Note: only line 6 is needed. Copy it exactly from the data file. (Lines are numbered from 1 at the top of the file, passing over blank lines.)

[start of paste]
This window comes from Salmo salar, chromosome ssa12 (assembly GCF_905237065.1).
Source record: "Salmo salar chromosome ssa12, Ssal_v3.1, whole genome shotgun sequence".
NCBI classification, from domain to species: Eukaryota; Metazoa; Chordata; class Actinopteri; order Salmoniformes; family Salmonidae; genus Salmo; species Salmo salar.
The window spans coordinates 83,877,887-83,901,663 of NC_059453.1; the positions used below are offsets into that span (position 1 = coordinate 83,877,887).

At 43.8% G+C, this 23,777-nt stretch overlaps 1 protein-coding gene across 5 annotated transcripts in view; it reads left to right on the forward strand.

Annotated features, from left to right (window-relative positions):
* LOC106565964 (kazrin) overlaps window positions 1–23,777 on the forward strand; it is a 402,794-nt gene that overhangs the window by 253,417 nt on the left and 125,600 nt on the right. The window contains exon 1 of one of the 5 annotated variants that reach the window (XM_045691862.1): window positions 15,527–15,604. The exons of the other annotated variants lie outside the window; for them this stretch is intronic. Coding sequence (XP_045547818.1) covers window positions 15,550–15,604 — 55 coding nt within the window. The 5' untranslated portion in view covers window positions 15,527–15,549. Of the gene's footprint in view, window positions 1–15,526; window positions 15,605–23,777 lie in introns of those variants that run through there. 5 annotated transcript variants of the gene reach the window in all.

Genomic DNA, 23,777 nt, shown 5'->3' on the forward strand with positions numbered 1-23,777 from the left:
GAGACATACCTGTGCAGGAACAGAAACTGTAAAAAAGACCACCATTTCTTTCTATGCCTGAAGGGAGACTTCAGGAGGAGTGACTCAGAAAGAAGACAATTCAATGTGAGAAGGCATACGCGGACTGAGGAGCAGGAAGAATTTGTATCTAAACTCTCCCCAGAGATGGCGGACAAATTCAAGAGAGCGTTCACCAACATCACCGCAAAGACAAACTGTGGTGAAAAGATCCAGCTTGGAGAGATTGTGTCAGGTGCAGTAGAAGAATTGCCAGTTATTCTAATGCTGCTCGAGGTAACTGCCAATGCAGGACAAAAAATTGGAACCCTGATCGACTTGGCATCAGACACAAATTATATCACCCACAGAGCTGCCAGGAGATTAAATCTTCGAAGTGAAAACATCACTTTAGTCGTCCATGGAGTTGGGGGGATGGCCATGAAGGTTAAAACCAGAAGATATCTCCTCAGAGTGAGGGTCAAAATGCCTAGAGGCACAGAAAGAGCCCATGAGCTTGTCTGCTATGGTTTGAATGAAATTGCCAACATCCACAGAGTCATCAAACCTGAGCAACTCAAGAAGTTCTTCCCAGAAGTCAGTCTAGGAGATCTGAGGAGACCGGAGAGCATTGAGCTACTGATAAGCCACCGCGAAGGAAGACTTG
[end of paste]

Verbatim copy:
Annotated features, from left to right (window-relative positions):